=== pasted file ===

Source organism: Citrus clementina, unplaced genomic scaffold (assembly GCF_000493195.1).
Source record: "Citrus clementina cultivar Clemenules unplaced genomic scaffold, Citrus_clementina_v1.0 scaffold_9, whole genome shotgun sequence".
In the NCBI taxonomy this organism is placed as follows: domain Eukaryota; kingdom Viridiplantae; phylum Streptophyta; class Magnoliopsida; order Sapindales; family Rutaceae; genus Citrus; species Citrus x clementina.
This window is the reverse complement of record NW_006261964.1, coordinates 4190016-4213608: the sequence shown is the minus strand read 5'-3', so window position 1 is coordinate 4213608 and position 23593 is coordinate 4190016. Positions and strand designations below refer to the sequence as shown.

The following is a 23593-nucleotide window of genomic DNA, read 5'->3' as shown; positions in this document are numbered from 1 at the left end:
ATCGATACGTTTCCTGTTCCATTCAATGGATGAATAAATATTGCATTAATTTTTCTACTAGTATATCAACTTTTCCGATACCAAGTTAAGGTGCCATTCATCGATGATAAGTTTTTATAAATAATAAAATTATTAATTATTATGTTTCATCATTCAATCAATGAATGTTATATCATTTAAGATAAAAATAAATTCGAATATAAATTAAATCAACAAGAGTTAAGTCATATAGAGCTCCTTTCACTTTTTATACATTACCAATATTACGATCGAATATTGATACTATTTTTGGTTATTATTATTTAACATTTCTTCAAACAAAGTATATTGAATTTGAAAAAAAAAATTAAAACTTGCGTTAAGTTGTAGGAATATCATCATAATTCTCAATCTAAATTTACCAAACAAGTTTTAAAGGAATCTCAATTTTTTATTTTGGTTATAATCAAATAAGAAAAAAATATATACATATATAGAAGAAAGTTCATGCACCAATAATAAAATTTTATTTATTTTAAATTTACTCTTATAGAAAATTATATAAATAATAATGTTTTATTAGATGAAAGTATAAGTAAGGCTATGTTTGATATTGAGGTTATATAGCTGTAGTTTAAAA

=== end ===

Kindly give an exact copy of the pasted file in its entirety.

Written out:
Source organism: Citrus clementina, unplaced genomic scaffold (assembly GCF_000493195.1).
Source record: "Citrus clementina cultivar Clemenules unplaced genomic scaffold, Citrus_clementina_v1.0 scaffold_9, whole genome shotgun sequence".
In the NCBI taxonomy this organism is placed as follows: domain Eukaryota; kingdom Viridiplantae; phylum Streptophyta; class Magnoliopsida; order Sapindales; family Rutaceae; genus Citrus; species Citrus x clementina.
This window is the reverse complement of record NW_006261964.1, coordinates 4190016-4213608: the sequence shown is the minus strand read 5'-3', so window position 1 is coordinate 4213608 and position 23593 is coordinate 4190016. Positions and strand designations below refer to the sequence as shown.

The following is a 23593-nucleotide window of genomic DNA, read 5'->3' as shown; positions in this document are numbered from 1 at the left end:
ATCGATACGTTTCCTGTTCCATTCAATGGATGAATAAATATTGCATTAATTTTTCTACTAGTATATCAACTTTTCCGATACCAAGTTAAGGTGCCATTCATCGATGATAAGTTTTTATAAATAATAAAATTATTAATTATTATGTTTCATCATTCAATCAATGAATGTTATATCATTTAAGATAAAAATAAATTCGAATATAAATTAAATCAACAAGAGTTAAGTCATATAGAGCTCCTTTCACTTTTTATACATTACCAATATTACGATCGAATATTGATACTATTTTTGGTTATTATTATTTAACATTTCTTCAAACAAAGTATATTGAATTTGAAAAAAAAAATTAAAACTTGCGTTAAGTTGTAGGAATATCATCATAATTCTCAATCTAAATTTACCAAACAAGTTTTAAAGGAATCTCAATTTTTTATTTTGGTTATAATCAAATAAGAAAAAAATATATACATATATAGAAGAAAGTTCATGCACCAATAATAAAATTTTATTTATTTTAAATTTACTCTTATAGAAAATTATATAAATAATAATGTTTTATTAGATGAAAGTATAAGTAAGGCTATGTTTGATATTGAGGTTATATAGCTGTAGTTTAAAA